He's saying without the risk of losing, there is no conflict. And without conflict, game play cannot be meaningful or fun. This is simply untrue. I've been a core console/ PC player my entire life and the most meaningful and satisfying game play I've ever experienced did not take place in a core or hardcore game. It took place in Second Life. Players do not win or lose in SL. SL also has no required conflicts, no score, no goals, no objectives, no combat or competition and no predefined difficulty or challenge levels. So maybe its time to reexamine the definition of a "game?"



"Human beings are actually pretty smart, Bartle asserts, saying we're good at data processing and pattern matching. "People who play games will notice patterns in those games. The problem with social games is people will recognize those more."



Which is actually a bigger problem for core gaming in the short term than it is for social gaming. My gut, and a huge amount of reading both tell me aside from hardcore fanboys, many core players are sick and tired of the same thing (patterns) in game after game. I know personally, I've just about had it with the state of core gaming. I think, this may be the year it finally catches up with the industry. Don't be surprised if MW 3 or BF 3 don't sell nearly as well as projected later this year.



"You do one task, you finish it, and you're given another task. You're just making more work for yourself."



Well, this describes every game ever created. Because the reality is games are simply a series of tasks and or actions. The only major difference between the structure of social games like Farmville and "traditional" games is, Farmville doesn't have a defined ending. As Richard said, players can't lose... but they also can't win. Allowing them to win or lose increases the possibility they'd stop playing. Not saying I agree with it, but it is why they do it.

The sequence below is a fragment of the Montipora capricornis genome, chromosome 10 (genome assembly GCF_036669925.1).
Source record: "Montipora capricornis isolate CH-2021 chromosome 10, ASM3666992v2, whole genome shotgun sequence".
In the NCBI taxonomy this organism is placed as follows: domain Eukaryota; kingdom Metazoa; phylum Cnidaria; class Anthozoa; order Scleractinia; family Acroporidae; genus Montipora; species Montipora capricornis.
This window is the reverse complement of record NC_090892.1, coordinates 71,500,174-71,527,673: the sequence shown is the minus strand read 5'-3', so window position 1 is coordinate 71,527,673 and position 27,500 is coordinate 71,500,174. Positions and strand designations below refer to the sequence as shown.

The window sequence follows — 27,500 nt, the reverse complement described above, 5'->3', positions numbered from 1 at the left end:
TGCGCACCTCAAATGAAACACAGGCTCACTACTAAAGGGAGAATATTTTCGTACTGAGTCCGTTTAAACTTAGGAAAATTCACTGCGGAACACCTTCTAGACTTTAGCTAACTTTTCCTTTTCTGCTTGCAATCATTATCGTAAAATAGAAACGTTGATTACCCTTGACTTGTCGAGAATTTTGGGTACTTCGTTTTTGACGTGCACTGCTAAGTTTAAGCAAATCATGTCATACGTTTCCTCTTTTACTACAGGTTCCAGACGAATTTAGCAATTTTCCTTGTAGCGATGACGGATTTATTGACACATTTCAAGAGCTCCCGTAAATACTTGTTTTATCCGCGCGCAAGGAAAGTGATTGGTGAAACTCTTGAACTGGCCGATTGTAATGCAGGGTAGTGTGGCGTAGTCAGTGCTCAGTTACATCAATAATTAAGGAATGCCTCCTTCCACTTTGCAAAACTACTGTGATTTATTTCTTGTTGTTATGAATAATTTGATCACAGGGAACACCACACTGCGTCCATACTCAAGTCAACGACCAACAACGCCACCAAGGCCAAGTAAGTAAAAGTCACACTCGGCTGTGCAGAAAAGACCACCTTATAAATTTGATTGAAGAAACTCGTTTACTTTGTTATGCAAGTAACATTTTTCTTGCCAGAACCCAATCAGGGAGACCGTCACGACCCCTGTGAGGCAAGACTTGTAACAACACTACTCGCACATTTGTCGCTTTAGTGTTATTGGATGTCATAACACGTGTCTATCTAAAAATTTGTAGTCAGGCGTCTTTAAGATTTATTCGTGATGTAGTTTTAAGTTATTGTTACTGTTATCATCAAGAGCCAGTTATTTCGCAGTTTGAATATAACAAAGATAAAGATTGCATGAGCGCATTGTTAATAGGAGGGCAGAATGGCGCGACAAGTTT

"Social games are beginning the education of people who started with small games, and are turning into people who actually want real games. Games that have gameplay."



And... exactly who decides what a "real game" is? And who decides they can decide for everybody else? I mean, there are AAA games on the market I don't feel are real games. I also don't think the people who play them are real gamers. It doesn't mean I'm right and my guess is the developers of these games would disagree with me. As I said earlier, Second Life doesn't have designer created missions or objectives so does this mean it also doesn't contain game play and it is also not a real game? People in the industry should just remember the goal is to sell games to as many people as possible, not to wage class warfare between the different segments of the market and audience.

Scott Macmillan
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Honestly, his criticisms above are so over-generalized (same as many of the reactions in these comments), they hold almost no water. If CityVille is the object of his ire, he should say that. Instead he's hitting everything with an incredibly broad brush.



He sounds extremely similar to a lot of the armchair pundits that criticize games in general without really taking the time to engage with them... although how much in the way of social games Mr. Bartle has played is, natch, not something I know.